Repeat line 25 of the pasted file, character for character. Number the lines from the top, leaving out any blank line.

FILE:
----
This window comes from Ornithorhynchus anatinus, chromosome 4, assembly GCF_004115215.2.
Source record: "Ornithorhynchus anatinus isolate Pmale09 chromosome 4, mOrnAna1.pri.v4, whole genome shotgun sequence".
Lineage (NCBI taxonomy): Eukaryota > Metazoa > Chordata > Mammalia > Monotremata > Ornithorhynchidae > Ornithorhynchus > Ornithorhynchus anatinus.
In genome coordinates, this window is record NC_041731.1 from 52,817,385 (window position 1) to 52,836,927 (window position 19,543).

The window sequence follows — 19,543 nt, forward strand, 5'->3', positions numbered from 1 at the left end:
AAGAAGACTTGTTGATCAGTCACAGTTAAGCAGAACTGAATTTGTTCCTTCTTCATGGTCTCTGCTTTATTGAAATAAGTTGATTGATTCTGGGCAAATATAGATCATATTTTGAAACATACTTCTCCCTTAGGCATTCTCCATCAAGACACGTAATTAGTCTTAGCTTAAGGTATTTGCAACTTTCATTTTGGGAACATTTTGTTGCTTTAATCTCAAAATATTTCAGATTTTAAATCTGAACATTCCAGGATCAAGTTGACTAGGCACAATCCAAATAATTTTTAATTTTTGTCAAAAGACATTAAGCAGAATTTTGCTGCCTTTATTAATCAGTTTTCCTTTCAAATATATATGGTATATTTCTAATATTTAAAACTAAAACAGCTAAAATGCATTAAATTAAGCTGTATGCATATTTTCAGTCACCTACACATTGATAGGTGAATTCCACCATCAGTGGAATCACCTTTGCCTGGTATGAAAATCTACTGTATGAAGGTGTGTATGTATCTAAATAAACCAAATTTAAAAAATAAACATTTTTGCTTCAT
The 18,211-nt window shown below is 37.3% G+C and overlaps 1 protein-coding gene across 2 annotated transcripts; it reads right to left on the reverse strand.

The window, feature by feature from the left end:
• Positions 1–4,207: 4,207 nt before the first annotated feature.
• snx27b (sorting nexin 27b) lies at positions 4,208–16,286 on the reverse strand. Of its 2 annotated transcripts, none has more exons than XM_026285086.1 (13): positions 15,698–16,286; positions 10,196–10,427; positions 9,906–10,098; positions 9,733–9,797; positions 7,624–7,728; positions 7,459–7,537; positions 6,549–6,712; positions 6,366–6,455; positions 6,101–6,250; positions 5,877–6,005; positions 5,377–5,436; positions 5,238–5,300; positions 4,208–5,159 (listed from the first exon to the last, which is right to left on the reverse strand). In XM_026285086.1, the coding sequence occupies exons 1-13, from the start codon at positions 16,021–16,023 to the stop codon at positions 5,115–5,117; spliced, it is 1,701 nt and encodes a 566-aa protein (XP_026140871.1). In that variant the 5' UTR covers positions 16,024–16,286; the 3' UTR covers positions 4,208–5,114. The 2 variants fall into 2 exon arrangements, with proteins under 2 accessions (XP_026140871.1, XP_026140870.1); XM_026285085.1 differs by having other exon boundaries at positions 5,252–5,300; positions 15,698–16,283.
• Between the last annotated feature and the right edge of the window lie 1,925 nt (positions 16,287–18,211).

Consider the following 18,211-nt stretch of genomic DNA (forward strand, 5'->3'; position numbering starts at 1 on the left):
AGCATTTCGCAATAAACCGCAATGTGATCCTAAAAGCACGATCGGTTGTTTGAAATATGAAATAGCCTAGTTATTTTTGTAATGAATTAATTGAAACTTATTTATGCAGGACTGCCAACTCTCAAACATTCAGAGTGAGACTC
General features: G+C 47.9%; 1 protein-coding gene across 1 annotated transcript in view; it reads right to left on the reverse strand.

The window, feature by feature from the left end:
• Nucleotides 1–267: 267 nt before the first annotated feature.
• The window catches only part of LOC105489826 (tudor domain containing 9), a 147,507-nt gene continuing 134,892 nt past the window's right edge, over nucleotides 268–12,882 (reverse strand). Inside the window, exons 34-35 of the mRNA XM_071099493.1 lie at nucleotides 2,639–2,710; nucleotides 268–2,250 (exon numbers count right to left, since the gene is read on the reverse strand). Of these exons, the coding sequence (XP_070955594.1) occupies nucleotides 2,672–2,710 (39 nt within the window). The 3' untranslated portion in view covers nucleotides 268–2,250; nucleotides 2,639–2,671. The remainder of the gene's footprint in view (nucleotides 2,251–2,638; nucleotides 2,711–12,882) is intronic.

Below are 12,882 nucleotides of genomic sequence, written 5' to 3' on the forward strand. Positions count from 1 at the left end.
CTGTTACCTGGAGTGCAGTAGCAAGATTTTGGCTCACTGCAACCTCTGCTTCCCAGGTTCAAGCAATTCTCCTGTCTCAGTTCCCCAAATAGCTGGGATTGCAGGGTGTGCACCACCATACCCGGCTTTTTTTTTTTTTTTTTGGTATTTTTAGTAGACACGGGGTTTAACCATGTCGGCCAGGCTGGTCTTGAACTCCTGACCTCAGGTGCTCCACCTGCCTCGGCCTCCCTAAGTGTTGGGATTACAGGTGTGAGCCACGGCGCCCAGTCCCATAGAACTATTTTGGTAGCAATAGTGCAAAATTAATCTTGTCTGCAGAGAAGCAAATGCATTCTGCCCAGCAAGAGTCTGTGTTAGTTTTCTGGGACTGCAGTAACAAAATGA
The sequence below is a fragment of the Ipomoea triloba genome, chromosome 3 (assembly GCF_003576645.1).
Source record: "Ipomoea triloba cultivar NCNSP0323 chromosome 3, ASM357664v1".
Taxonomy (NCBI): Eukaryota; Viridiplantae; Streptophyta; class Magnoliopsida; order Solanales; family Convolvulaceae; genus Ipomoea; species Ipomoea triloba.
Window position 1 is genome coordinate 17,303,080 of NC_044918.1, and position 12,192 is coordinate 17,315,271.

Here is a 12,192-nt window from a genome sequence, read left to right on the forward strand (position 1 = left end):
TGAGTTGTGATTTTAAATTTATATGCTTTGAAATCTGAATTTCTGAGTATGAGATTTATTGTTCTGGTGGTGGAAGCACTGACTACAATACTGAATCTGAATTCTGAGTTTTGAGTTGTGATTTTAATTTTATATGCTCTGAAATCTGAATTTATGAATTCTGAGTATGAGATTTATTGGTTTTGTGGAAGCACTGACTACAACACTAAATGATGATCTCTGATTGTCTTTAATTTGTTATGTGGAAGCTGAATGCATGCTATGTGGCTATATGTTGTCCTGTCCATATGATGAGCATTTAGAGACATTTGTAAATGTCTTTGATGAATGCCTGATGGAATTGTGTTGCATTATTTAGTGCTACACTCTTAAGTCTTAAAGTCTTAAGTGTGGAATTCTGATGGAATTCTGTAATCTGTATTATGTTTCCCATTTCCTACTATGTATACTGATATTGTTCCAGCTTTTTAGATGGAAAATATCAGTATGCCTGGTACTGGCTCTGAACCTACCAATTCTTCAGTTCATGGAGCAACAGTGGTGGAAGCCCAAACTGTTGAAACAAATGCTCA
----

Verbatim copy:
TGAGTTGTGATTTTAAATTTATATGCTTTGAAATCTGAATTTCTGAGTATGAGATTTATTGTTCTGGTGGTGGAAGCACTGACTACAATACTGAATCTGAATTCTGAGTTTTGAGTTGTGATTTTAATTTTATATGCTCTGAAATCTGAATTTATGAATTCTGAGTATGAGATTTATTGGTTTTGTGGAAGCACTGACTACAACACTAAATGATGATCTCTGATTGTCTTTAATTTGTTATGTGGAAGCTGAATGCATGCTATGTGGCTATATGTTGTCCTGTCCATATGATGAGCATTTAGAGACATTTGTAAATGTCTTTGATGAATGCCTGATGGAATTGTGTTGCATTATTTAGTGCTACACTCTTAAGTCTTAAAGTCTTAAGTGTGGAATTCTGATGGAATTCTGTAATCTGTATTATGTTTCCCATTTCCTACTATGTATACTGATATTGTTCCAGCTTTTTAGATGGAAAATATCAGTATGCCTGGTACTGGCTCTGAACCTACCAATTCTTCAGTTCATGGAGCAACAGTGGTGGAAGCCCAAACTGTTGAAACAAATGCTCA